National Whistleblower Center (NWC), as a member organization of the Workplace Sexual Harassment Coalition, has signed a letter to Senate Majority Leader Sen. Mitch McConnell and Minority Leader Chuck Schumer to support the Congressional Accountability Act of 1995 Reform Act (H.R. 4924) which passed in the House of Representatives with bipartisan support last month. The Act, which seeks to improve workplace protections for Congressional staff, has gained broad public support due to the #MeToo movement.
In Digital Realty Trust v. Somers the Supreme Court issued a destructive decision that will have far-reaching consequences for whistleblowers. Seemingly unaware of the practical consequences of its decision, the Supreme Court unanimously ruled to leave whistleblowers who report internally without critical protections under the Dodd-Frank Act.
Writing for Law 360, NWC Executive Director Stephen M. Kohn explains that employees now take grave risks in using internal compliance programs. In light of the Supreme Court’s decision, whistleblowers should hire an attorney and take their complaints directly to the Securities and Exchange Commission (SEC).
WASHINGTON, D.C. | February 9, 2018—The Bipartisan Budget Act of 2018, approved today by the U.S. Congress, included two key whistleblower-rights amendments initially introduced by Senator Charles Grassley (R-IA). These amendments ensure that employees who blow the whistle on criminal tax fraudsters are covered under the IRS whistleblower law, and end the double-taxation of whistleblower awards under the Dodd-Frank Act.
The National Whistleblower Center, as a member of the Workplace Sexual Harassment Coalition, has signed a letter to the House of Representatives with a set of recommendations for the bipartisan bill, the Congressional Accountability Act of 1995 Reform Act. In the midst of the #MeToo movement, the bill aims to improve the workplace environment for Congressional staff.
All around the nation, hundreds of thousands of federal employees did not report to work today because of the federal government shutdown. Military families will not receive death benefits, active duty soldiers will not be paid, and the aggregate effects of a shutdown are expected to cost the American economy about $1 billion per day.
(This article was published on January 8, 2018 in the Baltimore Sun.)
The Golden Globe Awards this Sunday put the #MeToo movement in the spotlight. Many actresses wore black to express to solidarity, and a number of them brought important activists as their dates. Millions were raised for a legal defense fund to help women fight sexual harassment and abuse. Continue Reading For #MeToo Moment to Last, Strengthen Whistleblower Protections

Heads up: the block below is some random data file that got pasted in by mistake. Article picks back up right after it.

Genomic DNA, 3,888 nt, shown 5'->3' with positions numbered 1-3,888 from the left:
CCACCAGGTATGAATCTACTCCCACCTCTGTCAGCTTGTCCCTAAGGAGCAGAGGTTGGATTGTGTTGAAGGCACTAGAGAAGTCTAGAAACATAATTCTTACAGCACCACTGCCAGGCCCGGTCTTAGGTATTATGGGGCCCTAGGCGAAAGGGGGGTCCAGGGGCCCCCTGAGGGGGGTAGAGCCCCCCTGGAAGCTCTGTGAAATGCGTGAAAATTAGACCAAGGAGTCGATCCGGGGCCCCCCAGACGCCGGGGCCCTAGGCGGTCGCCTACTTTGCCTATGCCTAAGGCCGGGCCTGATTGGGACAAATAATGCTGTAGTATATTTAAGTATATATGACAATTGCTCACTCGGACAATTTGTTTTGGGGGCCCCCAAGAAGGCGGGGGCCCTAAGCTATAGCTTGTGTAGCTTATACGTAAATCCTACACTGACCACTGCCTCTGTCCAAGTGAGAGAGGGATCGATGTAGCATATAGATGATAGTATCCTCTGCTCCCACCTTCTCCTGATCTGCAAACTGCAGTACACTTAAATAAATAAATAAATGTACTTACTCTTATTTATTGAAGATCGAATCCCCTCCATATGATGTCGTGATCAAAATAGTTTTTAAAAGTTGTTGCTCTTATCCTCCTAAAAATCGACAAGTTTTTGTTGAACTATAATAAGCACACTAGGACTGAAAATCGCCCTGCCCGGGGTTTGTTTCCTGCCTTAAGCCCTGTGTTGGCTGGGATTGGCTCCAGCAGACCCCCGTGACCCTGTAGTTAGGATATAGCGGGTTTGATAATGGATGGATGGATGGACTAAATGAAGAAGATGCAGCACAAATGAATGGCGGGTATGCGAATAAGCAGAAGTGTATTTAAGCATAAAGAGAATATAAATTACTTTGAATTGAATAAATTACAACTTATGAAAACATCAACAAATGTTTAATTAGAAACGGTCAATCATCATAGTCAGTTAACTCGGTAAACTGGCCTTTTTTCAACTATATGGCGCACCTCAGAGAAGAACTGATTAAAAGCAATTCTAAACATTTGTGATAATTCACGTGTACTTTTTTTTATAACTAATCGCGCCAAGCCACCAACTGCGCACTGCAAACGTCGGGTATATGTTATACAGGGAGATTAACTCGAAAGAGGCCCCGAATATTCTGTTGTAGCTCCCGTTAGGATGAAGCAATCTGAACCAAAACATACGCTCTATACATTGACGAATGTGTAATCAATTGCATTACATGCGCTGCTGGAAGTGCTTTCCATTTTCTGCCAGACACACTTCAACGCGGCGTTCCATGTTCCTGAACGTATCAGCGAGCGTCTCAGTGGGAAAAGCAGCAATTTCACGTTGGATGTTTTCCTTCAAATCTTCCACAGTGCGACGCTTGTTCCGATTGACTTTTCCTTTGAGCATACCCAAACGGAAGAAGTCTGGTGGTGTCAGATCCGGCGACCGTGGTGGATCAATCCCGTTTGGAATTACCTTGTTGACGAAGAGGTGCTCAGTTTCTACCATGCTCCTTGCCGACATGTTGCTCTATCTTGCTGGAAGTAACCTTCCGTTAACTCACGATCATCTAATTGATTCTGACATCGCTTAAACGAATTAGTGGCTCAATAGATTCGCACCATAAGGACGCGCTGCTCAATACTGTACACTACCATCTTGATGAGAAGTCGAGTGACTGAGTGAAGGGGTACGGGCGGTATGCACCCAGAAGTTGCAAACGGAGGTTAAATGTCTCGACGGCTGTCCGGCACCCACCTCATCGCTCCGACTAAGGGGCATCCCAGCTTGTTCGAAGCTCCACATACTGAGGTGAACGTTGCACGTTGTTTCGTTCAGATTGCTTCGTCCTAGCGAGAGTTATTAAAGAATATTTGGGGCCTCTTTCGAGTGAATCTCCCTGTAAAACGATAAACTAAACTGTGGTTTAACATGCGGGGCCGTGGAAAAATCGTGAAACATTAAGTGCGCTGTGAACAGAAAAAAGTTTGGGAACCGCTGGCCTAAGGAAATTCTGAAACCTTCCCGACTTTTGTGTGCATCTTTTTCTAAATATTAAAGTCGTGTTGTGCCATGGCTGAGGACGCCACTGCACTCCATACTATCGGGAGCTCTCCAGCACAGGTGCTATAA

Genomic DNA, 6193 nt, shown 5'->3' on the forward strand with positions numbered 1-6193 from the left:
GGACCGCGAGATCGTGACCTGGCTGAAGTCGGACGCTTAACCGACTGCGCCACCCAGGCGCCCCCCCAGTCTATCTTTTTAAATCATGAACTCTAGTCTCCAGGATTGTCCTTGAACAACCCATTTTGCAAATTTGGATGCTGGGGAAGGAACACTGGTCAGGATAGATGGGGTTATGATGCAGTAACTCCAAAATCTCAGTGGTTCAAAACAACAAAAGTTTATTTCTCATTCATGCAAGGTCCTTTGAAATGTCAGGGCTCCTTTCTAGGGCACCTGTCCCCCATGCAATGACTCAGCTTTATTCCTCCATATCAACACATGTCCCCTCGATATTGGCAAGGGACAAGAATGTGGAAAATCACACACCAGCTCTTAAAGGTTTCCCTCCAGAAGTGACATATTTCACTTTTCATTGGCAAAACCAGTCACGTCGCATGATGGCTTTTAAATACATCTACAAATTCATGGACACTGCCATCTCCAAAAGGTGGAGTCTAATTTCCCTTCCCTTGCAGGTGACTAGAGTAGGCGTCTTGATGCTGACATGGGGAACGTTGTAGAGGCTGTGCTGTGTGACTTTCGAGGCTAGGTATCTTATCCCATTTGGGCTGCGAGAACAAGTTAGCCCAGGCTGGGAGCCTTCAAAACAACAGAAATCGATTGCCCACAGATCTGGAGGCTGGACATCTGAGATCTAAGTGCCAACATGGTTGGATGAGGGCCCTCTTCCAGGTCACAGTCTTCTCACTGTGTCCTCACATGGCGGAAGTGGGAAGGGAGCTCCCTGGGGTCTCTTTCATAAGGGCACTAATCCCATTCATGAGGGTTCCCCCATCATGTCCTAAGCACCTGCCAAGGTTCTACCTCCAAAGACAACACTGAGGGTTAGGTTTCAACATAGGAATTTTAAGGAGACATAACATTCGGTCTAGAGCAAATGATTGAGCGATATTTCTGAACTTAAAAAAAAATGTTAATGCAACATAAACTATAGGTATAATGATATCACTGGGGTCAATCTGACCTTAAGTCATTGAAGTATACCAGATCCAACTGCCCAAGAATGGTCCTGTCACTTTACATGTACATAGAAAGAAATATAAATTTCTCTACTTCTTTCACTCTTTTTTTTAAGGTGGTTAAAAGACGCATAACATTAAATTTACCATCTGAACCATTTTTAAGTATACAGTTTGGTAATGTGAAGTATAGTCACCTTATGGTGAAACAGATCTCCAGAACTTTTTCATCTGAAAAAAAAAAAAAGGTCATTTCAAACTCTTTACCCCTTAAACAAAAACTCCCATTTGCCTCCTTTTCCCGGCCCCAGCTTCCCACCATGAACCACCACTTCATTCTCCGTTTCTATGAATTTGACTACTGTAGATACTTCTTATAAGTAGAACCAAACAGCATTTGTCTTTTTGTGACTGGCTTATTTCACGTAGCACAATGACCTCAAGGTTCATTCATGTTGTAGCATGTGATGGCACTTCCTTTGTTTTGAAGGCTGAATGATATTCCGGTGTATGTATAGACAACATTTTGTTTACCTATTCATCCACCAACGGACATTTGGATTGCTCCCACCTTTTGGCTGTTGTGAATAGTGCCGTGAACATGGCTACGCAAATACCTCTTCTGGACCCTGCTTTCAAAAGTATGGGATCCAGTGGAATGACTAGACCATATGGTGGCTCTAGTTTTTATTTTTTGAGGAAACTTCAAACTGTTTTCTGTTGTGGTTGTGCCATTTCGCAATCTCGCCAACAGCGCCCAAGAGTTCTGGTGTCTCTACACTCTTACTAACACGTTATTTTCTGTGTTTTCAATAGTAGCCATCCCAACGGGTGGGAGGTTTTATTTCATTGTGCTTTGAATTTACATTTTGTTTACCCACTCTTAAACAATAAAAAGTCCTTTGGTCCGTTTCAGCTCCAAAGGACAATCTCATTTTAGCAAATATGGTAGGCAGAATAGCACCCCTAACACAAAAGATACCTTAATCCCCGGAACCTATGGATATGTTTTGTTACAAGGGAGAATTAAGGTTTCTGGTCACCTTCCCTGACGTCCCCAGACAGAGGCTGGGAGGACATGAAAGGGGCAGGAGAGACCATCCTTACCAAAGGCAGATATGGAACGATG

Today is GivingTuesday– a global day of giving that harnesses the collective power of individuals, communities and organizations worldwide to encourage people to donate to the causes close to their heart. With your support NWC has made some incredible progress in advocating for whistleblower rights! We’re looking forward to celebrating them all in the NWC end-of-year report, but in the meantime, here are just a few highlights from 2017.
On February 9th the Environmental Law Institute (ELI), in partnership with the National Whistleblower Center, hosted the first seminar in a two-part series on wildlife whistleblowing. “Harnessing the Power of Whistleblowers: Combating Wildlife Crime” focused on the vital role that whistleblowers play in the fight against global wildlife trafficking. Panelists included Stephen M. Kohn, Executive Director of The National Whistleblower Center; Crawford Allan, Senior Director of the World Wildlife Fund (WWF); and Alexander (Sascha) Von Bismark Executive Director of the Environmental Investigation Agency (EIA).
More FBI whistleblower reforms needed in next Congress
December 12, 2016. In the wee hours of Saturday morning’s lame duck session, the U.S. Senate passed a truncated version of the FBI Whistleblower Protection Enhancement Act (WPEA). This bill was drawn from an excerpted portion of a bill of the same name, originally introduced by Senators Chuck Grassley (R-IA) and Patrick Leahy (D-VT) in 2015. Whereas the original bill was a full reform of the broken FBI whistleblower protection system, there were last minute objections from the intelligence community that prevented enactment of the full FBI WPEA.
Washington, D.C. June 30, 2016. The bipartisan Senate Whistleblower Protection Caucus cosponsored a resolution on Thursday designating July 30, 2016 as National Whistleblower Appreciation Day. This resolution was introduced in order to recognize the crucial role whistleblowers play in exposing fraud and wrongdoing, and to encourage federal agencies to acknowledge the legal rights of whistleblowers.